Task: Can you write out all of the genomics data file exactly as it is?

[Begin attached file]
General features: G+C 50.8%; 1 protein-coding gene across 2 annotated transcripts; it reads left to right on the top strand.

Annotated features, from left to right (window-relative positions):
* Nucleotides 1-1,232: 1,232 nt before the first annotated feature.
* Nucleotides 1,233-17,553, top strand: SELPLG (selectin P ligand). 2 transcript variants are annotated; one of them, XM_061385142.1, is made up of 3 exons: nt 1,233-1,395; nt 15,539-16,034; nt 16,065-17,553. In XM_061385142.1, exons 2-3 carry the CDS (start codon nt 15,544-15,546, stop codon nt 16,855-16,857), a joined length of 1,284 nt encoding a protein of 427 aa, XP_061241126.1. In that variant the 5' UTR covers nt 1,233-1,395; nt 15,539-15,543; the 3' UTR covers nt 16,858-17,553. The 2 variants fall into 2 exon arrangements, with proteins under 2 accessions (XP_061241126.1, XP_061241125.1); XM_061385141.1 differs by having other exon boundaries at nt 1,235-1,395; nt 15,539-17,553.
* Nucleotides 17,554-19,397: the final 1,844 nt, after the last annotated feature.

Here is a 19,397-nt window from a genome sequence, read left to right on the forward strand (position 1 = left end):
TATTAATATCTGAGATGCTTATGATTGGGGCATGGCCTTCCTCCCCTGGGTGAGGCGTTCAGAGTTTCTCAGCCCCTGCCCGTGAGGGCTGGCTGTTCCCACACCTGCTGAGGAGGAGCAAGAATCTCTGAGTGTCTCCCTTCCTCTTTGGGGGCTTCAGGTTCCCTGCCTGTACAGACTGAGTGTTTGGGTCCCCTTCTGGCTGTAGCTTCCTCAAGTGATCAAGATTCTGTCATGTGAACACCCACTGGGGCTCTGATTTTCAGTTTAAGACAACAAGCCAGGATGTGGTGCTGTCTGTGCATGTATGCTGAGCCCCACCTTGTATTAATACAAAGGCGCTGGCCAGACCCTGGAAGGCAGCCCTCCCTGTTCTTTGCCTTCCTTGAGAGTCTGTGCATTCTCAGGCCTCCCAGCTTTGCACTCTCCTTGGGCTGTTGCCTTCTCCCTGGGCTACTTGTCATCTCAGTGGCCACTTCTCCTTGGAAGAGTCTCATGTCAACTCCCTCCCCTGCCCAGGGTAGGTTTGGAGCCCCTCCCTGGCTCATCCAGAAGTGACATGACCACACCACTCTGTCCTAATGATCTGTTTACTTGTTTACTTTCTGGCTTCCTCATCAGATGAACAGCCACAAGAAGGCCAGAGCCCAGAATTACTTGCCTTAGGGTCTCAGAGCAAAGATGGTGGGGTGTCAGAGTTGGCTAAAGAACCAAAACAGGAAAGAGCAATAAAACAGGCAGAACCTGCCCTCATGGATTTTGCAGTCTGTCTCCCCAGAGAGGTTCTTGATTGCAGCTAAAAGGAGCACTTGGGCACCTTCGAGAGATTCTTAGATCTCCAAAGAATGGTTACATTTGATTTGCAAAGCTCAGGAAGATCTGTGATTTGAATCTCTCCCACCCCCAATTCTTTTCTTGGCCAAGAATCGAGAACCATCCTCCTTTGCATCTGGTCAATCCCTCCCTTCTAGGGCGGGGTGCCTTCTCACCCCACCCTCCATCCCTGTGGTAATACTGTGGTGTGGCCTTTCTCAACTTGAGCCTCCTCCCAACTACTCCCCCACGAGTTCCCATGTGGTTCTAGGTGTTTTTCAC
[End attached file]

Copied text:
General features: G+C 50.8%; 1 protein-coding gene across 2 annotated transcripts; it reads left to right on the top strand.

Annotated features, from left to right (window-relative positions):
* Nucleotides 1-1,232: 1,232 nt before the first annotated feature.
* Nucleotides 1,233-17,553, top strand: SELPLG (selectin P ligand). 2 transcript variants are annotated; one of them, XM_061385142.1, is made up of 3 exons: nt 1,233-1,395; nt 15,539-16,034; nt 16,065-17,553. In XM_061385142.1, exons 2-3 carry the CDS (start codon nt 15,544-15,546, stop codon nt 16,855-16,857), a joined length of 1,284 nt encoding a protein of 427 aa, XP_061241126.1. In that variant the 5' UTR covers nt 1,233-1,395; nt 15,539-15,543; the 3' UTR covers nt 16,858-17,553. The 2 variants fall into 2 exon arrangements, with proteins under 2 accessions (XP_061241126.1, XP_061241125.1); XM_061385141.1 differs by having other exon boundaries at nt 1,235-1,395; nt 15,539-17,553.
* Nucleotides 17,554-19,397: the final 1,844 nt, after the last annotated feature.

Here is a 19,397-nt window from a genome sequence, read left to right on the forward strand (position 1 = left end):
TATTAATATCTGAGATGCTTATGATTGGGGCATGGCCTTCCTCCCCTGGGTGAGGCGTTCAGAGTTTCTCAGCCCCTGCCCGTGAGGGCTGGCTGTTCCCACACCTGCTGAGGAGGAGCAAGAATCTCTGAGTGTCTCCCTTCCTCTTTGGGGGCTTCAGGTTCCCTGCCTGTACAGACTGAGTGTTTGGGTCCCCTTCTGGCTGTAGCTTCCTCAAGTGATCAAGATTCTGTCATGTGAACACCCACTGGGGCTCTGATTTTCAGTTTAAGACAACAAGCCAGGATGTGGTGCTGTCTGTGCATGTATGCTGAGCCCCACCTTGTATTAATACAAAGGCGCTGGCCAGACCCTGGAAGGCAGCCCTCCCTGTTCTTTGCCTTCCTTGAGAGTCTGTGCATTCTCAGGCCTCCCAGCTTTGCACTCTCCTTGGGCTGTTGCCTTCTCCCTGGGCTACTTGTCATCTCAGTGGCCACTTCTCCTTGGAAGAGTCTCATGTCAACTCCCTCCCCTGCCCAGGGTAGGTTTGGAGCCCCTCCCTGGCTCATCCAGAAGTGACATGACCACACCACTCTGTCCTAATGATCTGTTTACTTGTTTACTTTCTGGCTTCCTCATCAGATGAACAGCCACAAGAAGGCCAGAGCCCAGAATTACTTGCCTTAGGGTCTCAGAGCAAAGATGGTGGGGTGTCAGAGTTGGCTAAAGAACCAAAACAGGAAAGAGCAATAAAACAGGCAGAACCTGCCCTCATGGATTTTGCAGTCTGTCTCCCCAGAGAGGTTCTTGATTGCAGCTAAAAGGAGCACTTGGGCACCTTCGAGAGATTCTTAGATCTCCAAAGAATGGTTACATTTGATTTGCAAAGCTCAGGAAGATCTGTGATTTGAATCTCTCCCACCCCCAATTCTTTTCTTGGCCAAGAATCGAGAACCATCCTCCTTTGCATCTGGTCAATCCCTCCCTTCTAGGGCGGGGTGCCTTCTCACCCCACCCTCCATCCCTGTGGTAATACTGTGGTGTGGCCTTTCTCAACTTGAGCCTCCTCCCAACTACTCCCCCACGAGTTCCCATGTGGTTCTAGGTGTTTTTCAC